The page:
- Open Access
A positive solution of a p-Laplace-like equation with critical growth
© Yang et al.; licensee Springer 2012
- Received: 14 May 2012
- Accepted: 13 September 2012
- Published: 2 October 2012
The existence of a positive solution of a p-Laplace-like equation with critical growth is established by the generalization to the concentration-compactness principle and the Sobolev inequality under some proper assumptions. Moreover, we achieve some regularity results of the solution.
- p-Laplace-like operator
- critical growth
- concentration-compactness principle
- weakly continuity
where Ω is a smooth bounded domain in , , and the functions a, f satisfy some proper conditions, the details of which are described later.
There were many papers about the existence of the solution of p-Laplacian problems involving critical growth such as [1–6]. In them, and f are some concrete functions with critical growth, which means that does not converge to zero as , where is the critical exponent, i.e., . The concentration-compactness principle, which was built by Lions in [7, 8], plays an important role in achieving the existence of a nontrivial solution of the problems in them.
The authors proved the existence of a nonnegative and nontrivial solution for a Dirichlet problem for p-mean curvature operate with critical growth in , where , , and f is some concrete function involving a critical exponent. Since the function a has an explicit form, the authors can use the concentration-compactness principle to achieve their results, too. But if a is an abstract function in problem (1.1), then the problem becomes more complicated and interesting, and Lions’ C-C principle cannot be directly applied to it. Thanks to the generalization of the C-C principle in , we can establish the existence of a nonnegative and nontrivial solution of equation (1.1) if we impose some proper conditions on the functions a and f and make more careful estimates. Moreover, we achieve some regularity result of the solution and prove the solution is positive under some proper assumptions. The results can be easily extended to a more general p-Laplace-like equation with critical growth and singular weights by the Caffarelli-Kohn-Nirenberg inequality and the method in .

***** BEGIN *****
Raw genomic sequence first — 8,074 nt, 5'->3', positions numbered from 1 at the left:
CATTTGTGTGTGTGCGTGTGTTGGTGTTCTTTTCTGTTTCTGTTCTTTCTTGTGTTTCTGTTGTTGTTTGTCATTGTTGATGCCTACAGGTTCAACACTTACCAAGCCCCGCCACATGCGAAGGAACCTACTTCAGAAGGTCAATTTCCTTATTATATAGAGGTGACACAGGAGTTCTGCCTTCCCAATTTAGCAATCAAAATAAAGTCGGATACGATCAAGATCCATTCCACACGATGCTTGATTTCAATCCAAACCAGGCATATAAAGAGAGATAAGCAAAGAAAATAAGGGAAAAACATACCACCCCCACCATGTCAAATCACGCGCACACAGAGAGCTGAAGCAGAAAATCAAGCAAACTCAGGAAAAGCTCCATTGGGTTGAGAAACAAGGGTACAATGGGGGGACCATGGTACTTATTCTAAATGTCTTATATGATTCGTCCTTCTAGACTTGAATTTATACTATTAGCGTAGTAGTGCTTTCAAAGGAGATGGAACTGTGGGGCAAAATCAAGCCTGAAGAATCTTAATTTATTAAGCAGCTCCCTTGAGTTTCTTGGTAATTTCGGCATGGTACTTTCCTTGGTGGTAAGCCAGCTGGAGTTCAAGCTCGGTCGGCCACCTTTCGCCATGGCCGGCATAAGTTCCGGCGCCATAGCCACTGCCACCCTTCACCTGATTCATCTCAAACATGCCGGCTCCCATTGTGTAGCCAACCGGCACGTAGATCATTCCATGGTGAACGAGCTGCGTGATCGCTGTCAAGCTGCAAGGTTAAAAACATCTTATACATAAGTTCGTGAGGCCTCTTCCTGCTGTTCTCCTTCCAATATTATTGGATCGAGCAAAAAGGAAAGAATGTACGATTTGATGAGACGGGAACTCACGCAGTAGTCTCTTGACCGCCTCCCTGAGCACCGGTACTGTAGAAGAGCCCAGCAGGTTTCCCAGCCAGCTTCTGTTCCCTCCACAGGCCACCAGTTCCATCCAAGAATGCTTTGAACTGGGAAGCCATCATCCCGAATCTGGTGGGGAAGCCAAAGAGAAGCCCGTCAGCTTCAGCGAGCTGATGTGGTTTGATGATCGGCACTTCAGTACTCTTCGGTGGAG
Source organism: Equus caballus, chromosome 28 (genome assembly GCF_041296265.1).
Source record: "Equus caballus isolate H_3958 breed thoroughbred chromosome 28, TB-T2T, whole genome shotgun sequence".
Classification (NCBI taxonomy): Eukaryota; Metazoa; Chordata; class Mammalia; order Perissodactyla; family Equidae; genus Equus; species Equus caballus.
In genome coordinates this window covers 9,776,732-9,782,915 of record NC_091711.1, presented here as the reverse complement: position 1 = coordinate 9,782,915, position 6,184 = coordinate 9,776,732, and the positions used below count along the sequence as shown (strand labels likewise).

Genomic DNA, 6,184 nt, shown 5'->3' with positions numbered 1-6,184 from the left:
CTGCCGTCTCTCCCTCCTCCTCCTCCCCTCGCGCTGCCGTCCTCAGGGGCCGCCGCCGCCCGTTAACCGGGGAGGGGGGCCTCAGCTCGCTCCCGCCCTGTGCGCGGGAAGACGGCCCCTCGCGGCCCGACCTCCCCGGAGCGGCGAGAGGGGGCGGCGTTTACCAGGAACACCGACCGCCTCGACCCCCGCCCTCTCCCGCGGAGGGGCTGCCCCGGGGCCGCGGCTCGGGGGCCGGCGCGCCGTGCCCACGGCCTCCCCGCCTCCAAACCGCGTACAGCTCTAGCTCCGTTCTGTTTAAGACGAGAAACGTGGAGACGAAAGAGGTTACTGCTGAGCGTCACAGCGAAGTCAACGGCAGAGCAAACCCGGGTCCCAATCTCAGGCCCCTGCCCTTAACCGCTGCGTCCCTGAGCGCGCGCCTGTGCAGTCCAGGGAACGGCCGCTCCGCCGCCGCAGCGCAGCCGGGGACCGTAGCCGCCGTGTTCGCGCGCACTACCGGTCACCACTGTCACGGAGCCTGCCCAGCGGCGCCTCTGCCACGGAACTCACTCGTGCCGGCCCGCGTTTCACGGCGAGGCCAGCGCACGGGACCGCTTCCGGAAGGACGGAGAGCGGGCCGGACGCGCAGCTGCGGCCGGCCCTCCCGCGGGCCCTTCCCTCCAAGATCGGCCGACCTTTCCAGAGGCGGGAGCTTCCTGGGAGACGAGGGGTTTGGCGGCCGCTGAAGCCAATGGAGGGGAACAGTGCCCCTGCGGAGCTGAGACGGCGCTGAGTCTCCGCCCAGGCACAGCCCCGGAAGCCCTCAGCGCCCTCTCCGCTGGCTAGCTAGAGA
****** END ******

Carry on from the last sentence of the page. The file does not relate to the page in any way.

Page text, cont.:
Recently, there have been some articles on stochastic partial differential equations (SPDEs) involving p-Laplace operator; see [12, 13]. Some estimates and properties of the solution of the corresponding elliptic equations are important to the research on SPDEs. So, the results in this paper may be useful in the study of p-Laplace SPDEs with critical growth.
In this paper, we suppose that the potential satisfies the following assumptions.
Let be of continuous derivative with respect to ξ with and satisfy the following conditions:
(A3) is strictly convex in ξ, that is, for any ,
(A4) there exists a positive number such that .
We impose some assumptions on the critical nonlinear term , which is continuous, as follows:
Moreover, we suppose a and f satisfy the next correlation.
where X is , i.e., the completion of with the norm .
It is not difficult to see that both and with satisfy (A1)-(A4), and the problems in  and  are concrete examples of problem (1.1). Moreover, we can consider some more generalized problem with a singular nonlinear term with critical growth by the similar method in this paper and . Then we can achieve more generalized results than those in  and , which will be considered in another paper. Since is not an explicit function, we need to use the generalization of the C-C principle in  and more subtle estimates to study problem (1.1).
The first main result in this paper is
Theorem 1.1 Suppose problem (1.1) satisfies assumptions (A1)-(A4), (B1)-(B4) and (C1). Moreover, there exists a nontrivial such that and
(C2) , where , with ().
Then problem (1.1) has a nonnegative and nontrivial solution.
Since the condition (C2) is difficult to check, we give another easily checked theorem.
Theorem 1.2 Assume conditions (A1)-(A4), (B1)-(B4) and (C1) are satisfied and
(A5) for any ,
(B5) there exists a nonempty set such that for any ,
Then problem (1.1) has a nonnegative and nontrivial solution in X.